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Justino Diaz Edit Profile

opera singer , Bass-baritone

Justino Díaz is a Puerto Rican operatic bass-baritone. In 1963, Díaz won an annual contest held at the Metropolitan Opera of New York, becoming the first Puerto Rican to obtain such an honor and as a consequence, made his Metropolitan debut on October 1963 in Verdi's Rigoletto as Monterone.

Background

Justino Díaz Villarini was born on January 29, 1940, in San Juan, Puerto Rico, to Carmen Vilarini and Justino Díaz. His father was a university professor of economics in Puerto Rico who often traveled to teach and study. As a result, Diaz spent substantial periods of his childhood in the United States and studied both in the United States and Puerto Rico.

Education

While attending the University High School in Río Piedras, Puerto Rico, his father enrolled him in private music classes with noted Puerto Rican soprano Maria Esther Robles and with Alicia Morales. In 1957, he had the first leading role with Robles in the city of San Germán in the role of Ben in Gian Carlo Menotti's The Telephone.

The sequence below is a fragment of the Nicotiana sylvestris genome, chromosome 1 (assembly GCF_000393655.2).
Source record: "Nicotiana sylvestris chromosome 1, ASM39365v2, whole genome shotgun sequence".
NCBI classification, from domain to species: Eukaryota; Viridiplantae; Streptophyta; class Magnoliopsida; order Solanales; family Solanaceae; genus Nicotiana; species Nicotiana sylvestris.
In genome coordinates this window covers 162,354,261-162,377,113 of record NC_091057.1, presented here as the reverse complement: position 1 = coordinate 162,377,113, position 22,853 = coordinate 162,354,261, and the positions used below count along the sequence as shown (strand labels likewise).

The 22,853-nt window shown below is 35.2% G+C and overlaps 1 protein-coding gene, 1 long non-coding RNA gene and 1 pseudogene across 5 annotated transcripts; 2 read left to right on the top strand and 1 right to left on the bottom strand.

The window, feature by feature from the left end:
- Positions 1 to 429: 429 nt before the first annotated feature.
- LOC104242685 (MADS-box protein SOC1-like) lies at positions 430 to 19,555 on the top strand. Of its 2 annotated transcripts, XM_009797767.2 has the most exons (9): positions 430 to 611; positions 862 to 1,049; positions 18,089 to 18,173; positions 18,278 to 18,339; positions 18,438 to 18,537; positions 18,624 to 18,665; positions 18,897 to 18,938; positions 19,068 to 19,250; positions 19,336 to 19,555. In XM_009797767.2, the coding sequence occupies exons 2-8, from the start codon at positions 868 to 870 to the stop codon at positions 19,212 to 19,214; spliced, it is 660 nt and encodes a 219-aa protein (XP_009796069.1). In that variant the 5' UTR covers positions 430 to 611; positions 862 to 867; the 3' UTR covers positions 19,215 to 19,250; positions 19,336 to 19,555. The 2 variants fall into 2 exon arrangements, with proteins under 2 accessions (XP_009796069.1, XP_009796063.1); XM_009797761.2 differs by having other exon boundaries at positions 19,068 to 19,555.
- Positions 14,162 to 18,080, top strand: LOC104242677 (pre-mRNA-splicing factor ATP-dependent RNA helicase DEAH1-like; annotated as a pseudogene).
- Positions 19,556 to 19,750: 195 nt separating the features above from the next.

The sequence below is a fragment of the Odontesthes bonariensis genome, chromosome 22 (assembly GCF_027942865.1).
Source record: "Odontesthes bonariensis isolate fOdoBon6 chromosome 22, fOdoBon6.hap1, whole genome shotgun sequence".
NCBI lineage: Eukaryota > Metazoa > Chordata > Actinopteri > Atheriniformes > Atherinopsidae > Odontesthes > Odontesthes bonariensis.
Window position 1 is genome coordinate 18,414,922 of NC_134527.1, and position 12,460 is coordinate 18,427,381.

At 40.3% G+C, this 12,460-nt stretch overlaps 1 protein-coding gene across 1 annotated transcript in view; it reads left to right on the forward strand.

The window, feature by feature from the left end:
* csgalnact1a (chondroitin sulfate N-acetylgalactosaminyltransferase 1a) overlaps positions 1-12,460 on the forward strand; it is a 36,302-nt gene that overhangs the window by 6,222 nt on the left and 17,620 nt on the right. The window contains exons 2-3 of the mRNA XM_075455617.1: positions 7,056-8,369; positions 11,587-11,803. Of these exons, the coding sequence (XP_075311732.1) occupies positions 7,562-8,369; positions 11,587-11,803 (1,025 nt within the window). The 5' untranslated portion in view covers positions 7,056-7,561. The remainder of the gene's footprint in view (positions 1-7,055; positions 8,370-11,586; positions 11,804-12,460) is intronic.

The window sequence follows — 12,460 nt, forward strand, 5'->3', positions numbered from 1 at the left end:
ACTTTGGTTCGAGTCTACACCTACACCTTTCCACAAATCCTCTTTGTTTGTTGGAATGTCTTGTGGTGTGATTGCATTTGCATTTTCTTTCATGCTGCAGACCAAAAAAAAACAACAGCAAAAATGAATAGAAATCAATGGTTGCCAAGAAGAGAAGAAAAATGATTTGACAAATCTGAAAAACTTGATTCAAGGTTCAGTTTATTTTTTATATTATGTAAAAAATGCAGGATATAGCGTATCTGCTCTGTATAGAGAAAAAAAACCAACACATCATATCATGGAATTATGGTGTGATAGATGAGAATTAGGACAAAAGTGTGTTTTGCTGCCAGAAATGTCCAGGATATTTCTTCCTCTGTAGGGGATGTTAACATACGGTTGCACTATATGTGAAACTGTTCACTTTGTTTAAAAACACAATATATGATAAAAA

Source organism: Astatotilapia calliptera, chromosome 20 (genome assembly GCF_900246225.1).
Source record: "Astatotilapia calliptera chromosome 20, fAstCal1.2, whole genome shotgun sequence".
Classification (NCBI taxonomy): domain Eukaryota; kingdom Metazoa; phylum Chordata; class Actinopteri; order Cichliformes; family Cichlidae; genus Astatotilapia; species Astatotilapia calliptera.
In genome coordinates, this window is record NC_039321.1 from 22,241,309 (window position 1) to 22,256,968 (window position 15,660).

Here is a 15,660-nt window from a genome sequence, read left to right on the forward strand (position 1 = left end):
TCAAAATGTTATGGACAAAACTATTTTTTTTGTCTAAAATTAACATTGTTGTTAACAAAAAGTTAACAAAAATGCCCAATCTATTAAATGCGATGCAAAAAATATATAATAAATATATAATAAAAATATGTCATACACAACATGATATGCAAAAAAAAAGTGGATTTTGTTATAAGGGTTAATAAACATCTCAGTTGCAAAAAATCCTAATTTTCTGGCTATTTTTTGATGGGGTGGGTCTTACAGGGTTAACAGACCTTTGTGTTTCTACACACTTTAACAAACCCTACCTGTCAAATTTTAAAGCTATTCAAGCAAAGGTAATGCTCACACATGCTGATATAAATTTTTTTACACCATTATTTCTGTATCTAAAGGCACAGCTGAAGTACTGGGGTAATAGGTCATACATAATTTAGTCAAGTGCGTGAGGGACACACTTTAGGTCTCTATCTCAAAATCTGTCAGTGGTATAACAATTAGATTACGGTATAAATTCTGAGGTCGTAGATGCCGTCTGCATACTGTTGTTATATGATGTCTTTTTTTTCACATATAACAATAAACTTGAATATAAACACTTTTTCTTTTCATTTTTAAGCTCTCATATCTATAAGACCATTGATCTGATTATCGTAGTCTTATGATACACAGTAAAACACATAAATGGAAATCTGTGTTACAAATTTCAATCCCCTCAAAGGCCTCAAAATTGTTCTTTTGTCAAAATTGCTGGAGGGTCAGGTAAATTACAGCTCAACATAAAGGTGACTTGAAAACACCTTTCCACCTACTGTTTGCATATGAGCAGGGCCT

Diaz graduated from high school in 1958 and entered the University of Puerto Rico, where he joined the university choir, directed by Arturo Rodriguez. A gifted teacher, Rodriguez had built the choir into one of the best music ensembles in Puerto Rico and the Caribbean. He recognized Diaz's musical gifts and made him the choir's soloist. To pursue his dream of becoming an opera singer, Diaz transferred to the New England Music Conservatory in Boston, where he became a protégé and student of Boris Godovski and Fredreick Jagel. While at the New England Conservatory, he competed in the Metropolitan Opera House's "Audi-tions of the Air" and finished third for the New England region in 1960. He also debuted with the New England Opera Theater in 1961.